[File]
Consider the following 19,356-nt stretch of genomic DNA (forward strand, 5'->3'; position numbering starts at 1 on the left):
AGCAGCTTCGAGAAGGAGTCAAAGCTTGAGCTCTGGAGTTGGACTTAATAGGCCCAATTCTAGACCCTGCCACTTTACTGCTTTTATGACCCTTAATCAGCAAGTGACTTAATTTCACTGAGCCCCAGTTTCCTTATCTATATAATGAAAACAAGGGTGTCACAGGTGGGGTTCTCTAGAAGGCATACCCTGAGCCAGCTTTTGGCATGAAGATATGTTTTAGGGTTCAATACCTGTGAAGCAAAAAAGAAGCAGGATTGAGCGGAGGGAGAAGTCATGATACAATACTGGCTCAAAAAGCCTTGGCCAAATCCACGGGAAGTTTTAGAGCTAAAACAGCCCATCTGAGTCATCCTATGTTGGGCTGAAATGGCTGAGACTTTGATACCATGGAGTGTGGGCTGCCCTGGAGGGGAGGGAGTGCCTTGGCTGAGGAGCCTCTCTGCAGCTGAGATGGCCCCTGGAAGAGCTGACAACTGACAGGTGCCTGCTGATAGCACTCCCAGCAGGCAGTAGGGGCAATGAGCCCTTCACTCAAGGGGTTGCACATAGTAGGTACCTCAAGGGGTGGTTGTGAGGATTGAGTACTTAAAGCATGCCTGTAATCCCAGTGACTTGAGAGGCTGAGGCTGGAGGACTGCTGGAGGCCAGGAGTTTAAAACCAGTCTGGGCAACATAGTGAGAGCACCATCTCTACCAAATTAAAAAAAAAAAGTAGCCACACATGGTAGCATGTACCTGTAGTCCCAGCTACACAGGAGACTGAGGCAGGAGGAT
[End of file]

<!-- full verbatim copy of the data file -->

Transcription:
Consider the following 19,356-nt stretch of genomic DNA (forward strand, 5'->3'; position numbering starts at 1 on the left):
AGCAGCTTCGAGAAGGAGTCAAAGCTTGAGCTCTGGAGTTGGACTTAATAGGCCCAATTCTAGACCCTGCCACTTTACTGCTTTTATGACCCTTAATCAGCAAGTGACTTAATTTCACTGAGCCCCAGTTTCCTTATCTATATAATGAAAACAAGGGTGTCACAGGTGGGGTTCTCTAGAAGGCATACCCTGAGCCAGCTTTTGGCATGAAGATATGTTTTAGGGTTCAATACCTGTGAAGCAAAAAAGAAGCAGGATTGAGCGGAGGGAGAAGTCATGATACAATACTGGCTCAAAAAGCCTTGGCCAAATCCACGGGAAGTTTTAGAGCTAAAACAGCCCATCTGAGTCATCCTATGTTGGGCTGAAATGGCTGAGACTTTGATACCATGGAGTGTGGGCTGCCCTGGAGGGGAGGGAGTGCCTTGGCTGAGGAGCCTCTCTGCAGCTGAGATGGCCCCTGGAAGAGCTGACAACTGACAGGTGCCTGCTGATAGCACTCCCAGCAGGCAGTAGGGGCAATGAGCCCTTCACTCAAGGGGTTGCACATAGTAGGTACCTCAAGGGGTGGTTGTGAGGATTGAGTACTTAAAGCATGCCTGTAATCCCAGTGACTTGAGAGGCTGAGGCTGGAGGACTGCTGGAGGCCAGGAGTTTAAAACCAGTCTGGGCAACATAGTGAGAGCACCATCTCTACCAAATTAAAAAAAAAAAGTAGCCACACATGGTAGCATGTACCTGTAGTCCCAGCTACACAGGAGACTGAGGCAGGAGGAT